BUSINESS ENGLISH 3.0: HANDS-ON ONLINE AND VIRTUAL COLLABORATION TASKS
Ana Sevilla-Pavón (Autora) , Anna Nicolaou (Autora)
Business English 3.0: Hands-on Online and Virtual Collaboration Tasks aims to provide a wealth of resources to guide language teachers willing to explore and implement virtual exchanges for language learning for specific purposes through collaborative tasks. It intends to equip language teachers with the necessary guidance and understanding to approach innovation within telecollaborative ESP settings, leading to the development of new forms of learner interaction. Furthermore, it proposes different ways of incorporating these approaches into a curriculum in which, ultimately, learners engage in a common task where each individual depends on and is accountable to each other.
This collaborative effort by ESP specialists and researchers from the iTECLA Project approaches educational innovation by combining:
English for Specific Purposes, resulting from the firm embedding of English as the lingua franca in business, economy and international trade in an ever-increasing globalised world.
Virtual Exchange, the practice of engaging classes of geographically dispersed learners in online intercultural exchange using internet communication tools for the development of language and/or intercultural competence.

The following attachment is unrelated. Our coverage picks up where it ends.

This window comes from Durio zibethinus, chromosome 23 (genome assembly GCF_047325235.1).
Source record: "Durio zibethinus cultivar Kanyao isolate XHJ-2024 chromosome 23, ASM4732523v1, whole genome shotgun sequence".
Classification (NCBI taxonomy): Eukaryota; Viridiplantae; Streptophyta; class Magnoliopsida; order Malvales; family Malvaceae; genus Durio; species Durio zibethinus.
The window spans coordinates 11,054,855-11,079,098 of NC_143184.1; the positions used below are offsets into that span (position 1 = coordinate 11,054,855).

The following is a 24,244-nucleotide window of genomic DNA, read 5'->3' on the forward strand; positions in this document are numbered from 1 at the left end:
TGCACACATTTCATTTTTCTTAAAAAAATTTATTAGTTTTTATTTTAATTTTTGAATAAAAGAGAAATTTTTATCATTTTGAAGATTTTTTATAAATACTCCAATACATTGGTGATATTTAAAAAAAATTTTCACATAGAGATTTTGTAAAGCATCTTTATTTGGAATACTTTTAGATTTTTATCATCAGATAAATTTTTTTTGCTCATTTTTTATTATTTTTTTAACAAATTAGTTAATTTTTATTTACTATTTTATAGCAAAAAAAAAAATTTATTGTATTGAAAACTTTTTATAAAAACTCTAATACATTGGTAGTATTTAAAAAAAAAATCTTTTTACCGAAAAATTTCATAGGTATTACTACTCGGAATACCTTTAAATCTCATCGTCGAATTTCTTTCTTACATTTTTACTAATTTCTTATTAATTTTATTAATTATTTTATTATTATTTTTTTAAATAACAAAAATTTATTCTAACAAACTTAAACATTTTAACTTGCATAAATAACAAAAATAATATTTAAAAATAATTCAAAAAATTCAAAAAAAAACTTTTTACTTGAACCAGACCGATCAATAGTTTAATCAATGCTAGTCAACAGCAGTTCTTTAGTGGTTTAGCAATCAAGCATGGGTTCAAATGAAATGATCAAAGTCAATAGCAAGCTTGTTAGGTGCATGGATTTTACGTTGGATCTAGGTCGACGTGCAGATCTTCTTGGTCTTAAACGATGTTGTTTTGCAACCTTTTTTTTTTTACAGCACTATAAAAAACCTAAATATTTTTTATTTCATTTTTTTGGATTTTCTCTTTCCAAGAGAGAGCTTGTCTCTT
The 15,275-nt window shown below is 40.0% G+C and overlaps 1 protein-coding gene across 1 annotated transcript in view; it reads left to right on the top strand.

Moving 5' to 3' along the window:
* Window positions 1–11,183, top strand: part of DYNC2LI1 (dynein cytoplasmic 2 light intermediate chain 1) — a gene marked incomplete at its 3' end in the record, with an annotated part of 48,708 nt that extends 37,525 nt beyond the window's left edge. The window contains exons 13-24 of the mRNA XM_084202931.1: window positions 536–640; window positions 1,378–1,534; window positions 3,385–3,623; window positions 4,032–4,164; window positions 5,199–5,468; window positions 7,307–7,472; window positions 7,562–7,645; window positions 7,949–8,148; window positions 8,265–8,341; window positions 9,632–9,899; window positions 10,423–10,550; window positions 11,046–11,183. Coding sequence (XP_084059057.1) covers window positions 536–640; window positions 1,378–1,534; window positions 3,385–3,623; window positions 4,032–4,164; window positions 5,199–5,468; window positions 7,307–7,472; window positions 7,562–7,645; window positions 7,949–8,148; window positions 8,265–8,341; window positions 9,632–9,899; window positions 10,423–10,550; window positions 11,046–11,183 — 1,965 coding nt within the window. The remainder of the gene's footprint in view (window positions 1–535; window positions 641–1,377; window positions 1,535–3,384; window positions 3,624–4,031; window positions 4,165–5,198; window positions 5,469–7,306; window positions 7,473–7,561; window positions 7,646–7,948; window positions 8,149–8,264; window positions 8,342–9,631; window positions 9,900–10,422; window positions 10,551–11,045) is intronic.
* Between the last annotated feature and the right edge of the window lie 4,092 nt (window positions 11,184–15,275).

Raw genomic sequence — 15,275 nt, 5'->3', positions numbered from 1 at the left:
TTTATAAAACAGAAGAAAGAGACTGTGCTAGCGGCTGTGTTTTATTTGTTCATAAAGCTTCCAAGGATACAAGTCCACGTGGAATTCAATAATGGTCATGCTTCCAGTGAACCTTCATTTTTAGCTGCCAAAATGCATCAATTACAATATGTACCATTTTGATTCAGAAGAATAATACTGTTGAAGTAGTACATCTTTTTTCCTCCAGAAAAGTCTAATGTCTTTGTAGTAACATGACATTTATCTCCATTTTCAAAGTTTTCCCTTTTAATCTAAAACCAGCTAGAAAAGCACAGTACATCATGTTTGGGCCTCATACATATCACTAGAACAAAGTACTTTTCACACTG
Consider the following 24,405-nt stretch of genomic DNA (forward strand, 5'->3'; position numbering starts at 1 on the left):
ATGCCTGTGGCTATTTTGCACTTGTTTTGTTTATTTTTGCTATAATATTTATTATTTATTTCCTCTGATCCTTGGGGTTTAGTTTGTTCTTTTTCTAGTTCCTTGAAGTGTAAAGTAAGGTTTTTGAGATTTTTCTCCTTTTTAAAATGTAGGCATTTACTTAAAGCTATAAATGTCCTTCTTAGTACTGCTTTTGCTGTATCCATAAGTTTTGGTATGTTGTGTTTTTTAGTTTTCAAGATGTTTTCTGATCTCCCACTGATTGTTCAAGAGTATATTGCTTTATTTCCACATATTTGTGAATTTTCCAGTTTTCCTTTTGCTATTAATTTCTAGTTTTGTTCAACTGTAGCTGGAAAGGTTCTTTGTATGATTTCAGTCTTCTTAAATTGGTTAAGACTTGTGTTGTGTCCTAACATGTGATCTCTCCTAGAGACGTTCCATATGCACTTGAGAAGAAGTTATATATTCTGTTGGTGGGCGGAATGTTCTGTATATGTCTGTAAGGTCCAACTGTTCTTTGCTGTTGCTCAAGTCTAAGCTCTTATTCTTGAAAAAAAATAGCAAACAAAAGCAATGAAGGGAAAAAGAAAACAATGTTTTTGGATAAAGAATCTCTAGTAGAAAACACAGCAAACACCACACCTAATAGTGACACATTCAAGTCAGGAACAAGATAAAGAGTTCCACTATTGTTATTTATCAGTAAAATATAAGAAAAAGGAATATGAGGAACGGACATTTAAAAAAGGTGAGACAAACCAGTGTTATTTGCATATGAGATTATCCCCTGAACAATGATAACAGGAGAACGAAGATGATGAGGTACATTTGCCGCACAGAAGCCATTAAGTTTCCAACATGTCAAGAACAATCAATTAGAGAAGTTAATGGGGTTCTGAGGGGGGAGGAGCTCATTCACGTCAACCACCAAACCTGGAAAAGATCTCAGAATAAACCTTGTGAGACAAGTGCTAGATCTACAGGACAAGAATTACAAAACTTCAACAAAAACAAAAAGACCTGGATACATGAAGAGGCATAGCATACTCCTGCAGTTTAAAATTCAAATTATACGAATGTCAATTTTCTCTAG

Collaborative Learning based on the learners efforts to engage in tasks undertaken and resolved collaboratively, capitalizing on one anothers resources and skills.
Digital Storytelling, a short form of digital film-making that allows students to recreate a story relating to their field of study, based on the combination of the art of telling stories with a variety of digital multimedia, such as images, audio, and video.
And Problem-based Learning, which fosters learning through solving an open-ended problem relating to the learners field of study, posed by the instructor for the development of skills that will be used in the learners future practice.
The book is particularly useful in higher education contexts where students are traditionally stimulated to become autonomous learners, capable of actively setting the foundations for making sound and meaningful progress in their learning goals.